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Which Classic US Coins Have The Most Historical Significance In Your Collection And Why?

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Pillar of the Community
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9329 Posts
 Posted 11/20/2022  6:45 pm Show Profile   Bookmark this topic Add numismatic student to your friends list Get a Link to this Message
As I move through my collecting journey I realize that grade is a cornerstone of a coin's importance and value in my collection. Another that is increasingly important, perhaps to the point where it is almost just as or even more important is that the coin has some significant historical meaning.

Aside from grade and rarity, which coins in your collection have the greatest Historical Significance and why?

I think this will say a lot about what historical events you prize most reflected in the coinage you have chosen to collect.

I'll start the ball rolling in my collection. Research indicates that this coin was struck in New Orleans, LA after Confederate forces took over the U.S. Mint in that city early in 1861. Most 1861-O half dollars cannot be pinned down for who was in charge of the NOLA Mint when the coin was struck, but this one is documented to have been struck after the Confederate States of America (CSA) took over the Mint due to a reverse die that displayed the speared olive bud.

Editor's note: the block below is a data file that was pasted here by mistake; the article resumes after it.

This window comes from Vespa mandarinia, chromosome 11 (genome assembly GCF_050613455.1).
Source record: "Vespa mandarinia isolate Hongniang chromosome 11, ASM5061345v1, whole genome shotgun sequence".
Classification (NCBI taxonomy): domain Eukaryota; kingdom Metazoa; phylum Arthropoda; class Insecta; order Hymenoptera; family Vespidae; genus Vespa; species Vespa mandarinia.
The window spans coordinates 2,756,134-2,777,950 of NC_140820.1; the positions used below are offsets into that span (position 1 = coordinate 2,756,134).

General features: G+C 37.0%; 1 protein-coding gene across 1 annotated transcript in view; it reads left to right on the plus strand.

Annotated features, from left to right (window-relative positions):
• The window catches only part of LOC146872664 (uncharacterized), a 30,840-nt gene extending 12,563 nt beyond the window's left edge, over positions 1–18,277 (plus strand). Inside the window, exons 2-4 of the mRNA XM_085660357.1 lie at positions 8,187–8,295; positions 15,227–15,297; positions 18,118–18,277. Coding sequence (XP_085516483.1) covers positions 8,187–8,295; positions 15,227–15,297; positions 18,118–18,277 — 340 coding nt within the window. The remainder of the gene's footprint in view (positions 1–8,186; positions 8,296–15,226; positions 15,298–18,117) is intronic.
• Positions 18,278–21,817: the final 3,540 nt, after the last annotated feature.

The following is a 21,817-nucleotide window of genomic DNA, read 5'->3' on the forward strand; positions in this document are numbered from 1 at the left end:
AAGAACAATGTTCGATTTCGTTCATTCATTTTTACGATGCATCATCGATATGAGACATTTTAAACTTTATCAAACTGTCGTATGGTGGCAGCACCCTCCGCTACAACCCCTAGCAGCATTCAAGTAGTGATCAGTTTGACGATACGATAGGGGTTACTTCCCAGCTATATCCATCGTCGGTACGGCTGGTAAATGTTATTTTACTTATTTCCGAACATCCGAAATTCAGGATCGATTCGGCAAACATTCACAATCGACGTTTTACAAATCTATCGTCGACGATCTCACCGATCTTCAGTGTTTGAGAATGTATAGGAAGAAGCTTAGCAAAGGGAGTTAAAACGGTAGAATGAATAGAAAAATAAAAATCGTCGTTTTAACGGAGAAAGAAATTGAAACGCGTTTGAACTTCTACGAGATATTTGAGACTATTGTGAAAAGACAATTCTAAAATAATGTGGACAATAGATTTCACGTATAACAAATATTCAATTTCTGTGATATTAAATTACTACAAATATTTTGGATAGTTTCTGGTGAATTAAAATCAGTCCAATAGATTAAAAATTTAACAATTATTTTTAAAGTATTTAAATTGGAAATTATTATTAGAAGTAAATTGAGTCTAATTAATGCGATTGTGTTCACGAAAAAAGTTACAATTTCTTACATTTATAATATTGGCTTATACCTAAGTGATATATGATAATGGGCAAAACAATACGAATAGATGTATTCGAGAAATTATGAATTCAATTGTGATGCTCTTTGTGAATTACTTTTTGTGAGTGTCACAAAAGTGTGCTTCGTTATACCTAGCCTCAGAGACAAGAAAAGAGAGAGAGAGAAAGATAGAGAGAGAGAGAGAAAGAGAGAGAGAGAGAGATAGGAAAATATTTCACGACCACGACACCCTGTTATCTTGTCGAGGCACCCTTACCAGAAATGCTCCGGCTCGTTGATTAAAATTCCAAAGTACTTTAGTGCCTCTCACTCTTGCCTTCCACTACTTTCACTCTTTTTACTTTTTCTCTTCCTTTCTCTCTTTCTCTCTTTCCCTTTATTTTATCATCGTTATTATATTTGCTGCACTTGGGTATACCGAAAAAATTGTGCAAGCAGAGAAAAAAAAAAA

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Edited by numismatic student
11/20/2022 6:48 pm
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 Posted 11/20/2022  7:00 pm  Show Profile   Check GrapeCollects's eBay Listings Bookmark this reply Add GrapeCollects to your friends list Get a Link to this Reply
VAM 9 1878 Morgan and VAM 60 1878-S Morgan. First dies used to strike Morgan dollars.
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 Posted 11/20/2022  8:14 pm  Show Profile   Bookmark this reply Add numismatic student to your friends list Get a Link to this Reply
Gotta see the pictures even though they have no bearing on their historical significance.
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 Posted 11/20/2022  9:50 pm  Show Profile   Bookmark this reply Add Yokozuna to your friends list Get a Link to this Reply
I think my nickel III˘ piece from 1865 would be of most historical significance to me. I'm thinking of the state of things in the US when it was struck at the end of the Civil War.

Its story also points to changes in coinage in general in the 1850s wanting smaller coins with less intrinsic value used to buy postage stamps. Copper was being hoarded at that time and 3 large cents was a lot of metal to carry, weighing a total of more than silver dollar of the same period. The switch to small cents still a couple of years away.

ANA ID: 3203813 - CONECA ID: N-5637

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 Posted 11/20/2022  10:42 pm  Show Profile   Check CarrsCoins's eBay Listings Bookmark this reply Add CarrsCoins to your friends list Get a Link to this Reply
this is probably mine.



it was the reference coin for the andrews and the newcomb books on late date cents.

andrews diagnostic for this coin was incorrect. there is a small ding at the top of the 5 in the date. andrews thought that ding was a die feature.